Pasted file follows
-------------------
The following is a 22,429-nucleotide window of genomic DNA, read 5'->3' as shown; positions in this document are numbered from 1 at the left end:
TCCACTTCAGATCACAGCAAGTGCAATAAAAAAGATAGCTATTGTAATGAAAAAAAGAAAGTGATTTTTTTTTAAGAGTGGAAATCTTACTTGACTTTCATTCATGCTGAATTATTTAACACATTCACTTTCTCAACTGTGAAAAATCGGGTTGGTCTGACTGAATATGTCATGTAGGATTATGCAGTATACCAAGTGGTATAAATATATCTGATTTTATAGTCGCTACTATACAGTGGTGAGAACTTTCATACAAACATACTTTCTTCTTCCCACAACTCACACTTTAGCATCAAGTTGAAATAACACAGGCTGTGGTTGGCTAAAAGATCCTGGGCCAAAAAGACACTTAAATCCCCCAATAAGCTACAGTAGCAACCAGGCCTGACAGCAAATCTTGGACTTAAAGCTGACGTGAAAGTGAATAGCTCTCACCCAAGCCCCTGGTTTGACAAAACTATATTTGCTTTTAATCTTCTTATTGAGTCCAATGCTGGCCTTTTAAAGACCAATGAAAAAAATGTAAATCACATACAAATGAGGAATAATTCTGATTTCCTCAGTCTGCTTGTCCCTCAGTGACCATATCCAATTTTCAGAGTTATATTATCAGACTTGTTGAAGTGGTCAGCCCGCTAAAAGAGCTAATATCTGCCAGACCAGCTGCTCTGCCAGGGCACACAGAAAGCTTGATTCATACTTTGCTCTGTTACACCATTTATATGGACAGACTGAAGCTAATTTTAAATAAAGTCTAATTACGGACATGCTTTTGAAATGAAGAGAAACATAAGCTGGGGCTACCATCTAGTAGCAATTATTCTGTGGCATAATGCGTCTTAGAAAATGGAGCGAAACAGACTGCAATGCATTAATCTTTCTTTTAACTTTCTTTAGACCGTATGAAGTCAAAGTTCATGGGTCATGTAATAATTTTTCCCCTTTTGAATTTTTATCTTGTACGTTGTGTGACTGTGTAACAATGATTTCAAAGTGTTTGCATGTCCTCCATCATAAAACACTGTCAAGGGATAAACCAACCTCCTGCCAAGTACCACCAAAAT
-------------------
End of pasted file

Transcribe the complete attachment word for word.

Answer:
The following is a 22,429-nucleotide window of genomic DNA, read 5'->3' as shown; positions in this document are numbered from 1 at the left end:
TCCACTTCAGATCACAGCAAGTGCAATAAAAAAGATAGCTATTGTAATGAAAAAAAGAAAGTGATTTTTTTTTAAGAGTGGAAATCTTACTTGACTTTCATTCATGCTGAATTATTTAACACATTCACTTTCTCAACTGTGAAAAATCGGGTTGGTCTGACTGAATATGTCATGTAGGATTATGCAGTATACCAAGTGGTATAAATATATCTGATTTTATAGTCGCTACTATACAGTGGTGAGAACTTTCATACAAACATACTTTCTTCTTCCCACAACTCACACTTTAGCATCAAGTTGAAATAACACAGGCTGTGGTTGGCTAAAAGATCCTGGGCCAAAAAGACACTTAAATCCCCCAATAAGCTACAGTAGCAACCAGGCCTGACAGCAAATCTTGGACTTAAAGCTGACGTGAAAGTGAATAGCTCTCACCCAAGCCCCTGGTTTGACAAAACTATATTTGCTTTTAATCTTCTTATTGAGTCCAATGCTGGCCTTTTAAAGACCAATGAAAAAAATGTAAATCACATACAAATGAGGAATAATTCTGATTTCCTCAGTCTGCTTGTCCCTCAGTGACCATATCCAATTTTCAGAGTTATATTATCAGACTTGTTGAAGTGGTCAGCCCGCTAAAAGAGCTAATATCTGCCAGACCAGCTGCTCTGCCAGGGCACACAGAAAGCTTGATTCATACTTTGCTCTGTTACACCATTTATATGGACAGACTGAAGCTAATTTTAAATAAAGTCTAATTACGGACATGCTTTTGAAATGAAGAGAAACATAAGCTGGGGCTACCATCTAGTAGCAATTATTCTGTGGCATAATGCGTCTTAGAAAATGGAGCGAAACAGACTGCAATGCATTAATCTTTCTTTTAACTTTCTTTAGACCGTATGAAGTCAAAGTTCATGGGTCATGTAATAATTTTTCCCCTTTTGAATTTTTATCTTGTACGTTGTGTGACTGTGTAACAATGATTTCAAAGTGTTTGCATGTCCTCCATCATAAAACACTGTCAAGGGATAAACCAACCTCCTGCCAAGTACCACCAAAAT